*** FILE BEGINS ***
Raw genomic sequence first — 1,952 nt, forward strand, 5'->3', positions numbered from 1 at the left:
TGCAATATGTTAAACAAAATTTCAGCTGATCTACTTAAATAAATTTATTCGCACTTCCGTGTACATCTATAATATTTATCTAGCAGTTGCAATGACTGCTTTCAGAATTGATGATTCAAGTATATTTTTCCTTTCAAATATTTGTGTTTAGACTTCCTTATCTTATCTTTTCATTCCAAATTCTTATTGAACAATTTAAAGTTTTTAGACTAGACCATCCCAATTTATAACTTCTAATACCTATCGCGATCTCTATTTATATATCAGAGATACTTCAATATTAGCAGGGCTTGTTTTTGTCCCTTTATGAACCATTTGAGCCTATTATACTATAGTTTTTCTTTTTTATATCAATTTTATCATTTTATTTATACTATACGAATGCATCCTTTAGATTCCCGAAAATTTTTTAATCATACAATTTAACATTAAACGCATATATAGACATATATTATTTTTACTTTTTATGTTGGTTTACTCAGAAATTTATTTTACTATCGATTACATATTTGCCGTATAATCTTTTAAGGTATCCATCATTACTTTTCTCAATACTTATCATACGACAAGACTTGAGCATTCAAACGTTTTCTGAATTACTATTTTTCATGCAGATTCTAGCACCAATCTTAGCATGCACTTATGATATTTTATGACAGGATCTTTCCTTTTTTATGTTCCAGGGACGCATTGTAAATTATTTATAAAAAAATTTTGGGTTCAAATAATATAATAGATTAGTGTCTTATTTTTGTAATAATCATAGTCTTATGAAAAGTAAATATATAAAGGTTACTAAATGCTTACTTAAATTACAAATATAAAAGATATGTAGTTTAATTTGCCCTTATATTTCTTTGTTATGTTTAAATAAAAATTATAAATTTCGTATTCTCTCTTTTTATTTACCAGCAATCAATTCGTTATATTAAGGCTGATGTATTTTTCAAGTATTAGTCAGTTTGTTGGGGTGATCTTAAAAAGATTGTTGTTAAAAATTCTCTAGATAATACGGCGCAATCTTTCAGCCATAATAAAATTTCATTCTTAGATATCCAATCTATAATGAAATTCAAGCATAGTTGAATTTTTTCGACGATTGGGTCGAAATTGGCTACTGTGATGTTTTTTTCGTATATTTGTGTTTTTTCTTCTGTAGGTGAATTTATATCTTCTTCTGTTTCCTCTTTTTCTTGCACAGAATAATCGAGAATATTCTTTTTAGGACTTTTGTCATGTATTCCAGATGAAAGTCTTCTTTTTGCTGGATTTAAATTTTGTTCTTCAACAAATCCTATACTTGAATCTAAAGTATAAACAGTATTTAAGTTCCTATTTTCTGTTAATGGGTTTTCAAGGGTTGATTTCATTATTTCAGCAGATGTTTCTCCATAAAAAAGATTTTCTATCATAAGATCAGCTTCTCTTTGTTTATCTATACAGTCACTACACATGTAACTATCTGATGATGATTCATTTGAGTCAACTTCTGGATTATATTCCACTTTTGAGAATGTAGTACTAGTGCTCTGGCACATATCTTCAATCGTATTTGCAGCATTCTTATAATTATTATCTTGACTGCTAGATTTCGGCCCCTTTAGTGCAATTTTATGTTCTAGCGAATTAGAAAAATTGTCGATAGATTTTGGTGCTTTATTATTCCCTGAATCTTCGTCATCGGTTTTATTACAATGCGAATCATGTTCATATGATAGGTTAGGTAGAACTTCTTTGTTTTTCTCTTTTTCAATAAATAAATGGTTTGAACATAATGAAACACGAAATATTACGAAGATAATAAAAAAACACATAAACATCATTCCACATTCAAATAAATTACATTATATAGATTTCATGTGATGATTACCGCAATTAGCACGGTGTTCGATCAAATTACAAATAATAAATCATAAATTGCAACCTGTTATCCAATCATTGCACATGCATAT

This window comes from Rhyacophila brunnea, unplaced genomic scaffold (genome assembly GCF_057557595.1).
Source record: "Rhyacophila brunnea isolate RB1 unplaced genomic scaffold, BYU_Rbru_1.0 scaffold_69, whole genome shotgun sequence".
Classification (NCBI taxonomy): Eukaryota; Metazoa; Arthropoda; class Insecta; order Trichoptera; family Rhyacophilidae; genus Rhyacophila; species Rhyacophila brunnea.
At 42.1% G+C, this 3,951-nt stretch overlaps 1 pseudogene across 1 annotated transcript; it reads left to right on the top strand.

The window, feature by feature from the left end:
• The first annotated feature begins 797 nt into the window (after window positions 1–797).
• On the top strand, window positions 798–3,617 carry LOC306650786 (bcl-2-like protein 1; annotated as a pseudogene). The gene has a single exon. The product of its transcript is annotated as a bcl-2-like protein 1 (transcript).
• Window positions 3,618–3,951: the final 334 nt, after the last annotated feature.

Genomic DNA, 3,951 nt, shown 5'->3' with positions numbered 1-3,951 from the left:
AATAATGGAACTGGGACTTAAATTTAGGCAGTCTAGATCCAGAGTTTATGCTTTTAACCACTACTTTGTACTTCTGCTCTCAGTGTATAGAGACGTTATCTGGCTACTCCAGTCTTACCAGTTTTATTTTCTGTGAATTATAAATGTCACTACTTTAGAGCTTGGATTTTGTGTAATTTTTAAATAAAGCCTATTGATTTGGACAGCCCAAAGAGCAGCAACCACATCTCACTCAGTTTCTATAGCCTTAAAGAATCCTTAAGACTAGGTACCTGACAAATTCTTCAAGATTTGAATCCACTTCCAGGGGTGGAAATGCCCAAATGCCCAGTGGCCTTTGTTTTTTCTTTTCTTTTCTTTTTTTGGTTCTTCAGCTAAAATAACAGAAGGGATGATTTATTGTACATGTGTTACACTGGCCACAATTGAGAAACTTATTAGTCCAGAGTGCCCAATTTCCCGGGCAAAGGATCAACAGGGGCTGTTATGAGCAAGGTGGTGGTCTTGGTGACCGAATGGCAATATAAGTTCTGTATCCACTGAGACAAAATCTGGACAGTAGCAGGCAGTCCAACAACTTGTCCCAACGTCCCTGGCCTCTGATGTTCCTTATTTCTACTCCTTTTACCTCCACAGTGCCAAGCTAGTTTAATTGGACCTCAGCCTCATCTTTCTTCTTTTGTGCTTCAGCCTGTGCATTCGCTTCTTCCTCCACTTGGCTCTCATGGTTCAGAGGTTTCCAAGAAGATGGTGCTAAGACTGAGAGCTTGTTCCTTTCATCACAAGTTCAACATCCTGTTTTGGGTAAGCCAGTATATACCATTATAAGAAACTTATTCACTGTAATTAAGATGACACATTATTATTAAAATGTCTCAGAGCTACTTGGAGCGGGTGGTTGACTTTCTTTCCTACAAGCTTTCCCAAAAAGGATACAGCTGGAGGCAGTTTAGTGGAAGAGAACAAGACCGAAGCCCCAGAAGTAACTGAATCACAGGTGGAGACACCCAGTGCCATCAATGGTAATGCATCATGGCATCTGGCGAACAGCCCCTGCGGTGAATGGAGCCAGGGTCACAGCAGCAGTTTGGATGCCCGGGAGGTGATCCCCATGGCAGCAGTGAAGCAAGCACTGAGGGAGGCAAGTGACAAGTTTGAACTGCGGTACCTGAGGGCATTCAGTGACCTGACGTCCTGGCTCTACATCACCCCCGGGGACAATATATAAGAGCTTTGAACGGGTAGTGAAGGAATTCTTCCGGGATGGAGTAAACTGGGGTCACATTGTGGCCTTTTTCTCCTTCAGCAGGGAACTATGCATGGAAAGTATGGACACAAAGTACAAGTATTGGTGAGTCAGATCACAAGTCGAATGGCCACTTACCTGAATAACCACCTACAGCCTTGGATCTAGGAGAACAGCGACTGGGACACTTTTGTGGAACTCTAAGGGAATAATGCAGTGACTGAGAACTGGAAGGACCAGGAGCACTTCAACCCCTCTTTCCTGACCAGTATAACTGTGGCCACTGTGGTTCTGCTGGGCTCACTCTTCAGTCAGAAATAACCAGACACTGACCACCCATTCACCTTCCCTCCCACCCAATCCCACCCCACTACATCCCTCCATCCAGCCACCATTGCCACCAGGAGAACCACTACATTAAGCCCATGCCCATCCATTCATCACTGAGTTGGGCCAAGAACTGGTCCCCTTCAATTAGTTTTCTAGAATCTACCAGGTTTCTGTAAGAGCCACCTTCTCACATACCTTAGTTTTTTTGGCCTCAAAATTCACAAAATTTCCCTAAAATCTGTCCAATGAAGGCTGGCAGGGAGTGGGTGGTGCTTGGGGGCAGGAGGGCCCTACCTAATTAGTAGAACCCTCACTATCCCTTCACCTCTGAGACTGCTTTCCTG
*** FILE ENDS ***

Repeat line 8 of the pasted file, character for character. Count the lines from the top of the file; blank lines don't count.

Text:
• The first annotated feature begins 797 nt into the window (after window positions 1–797).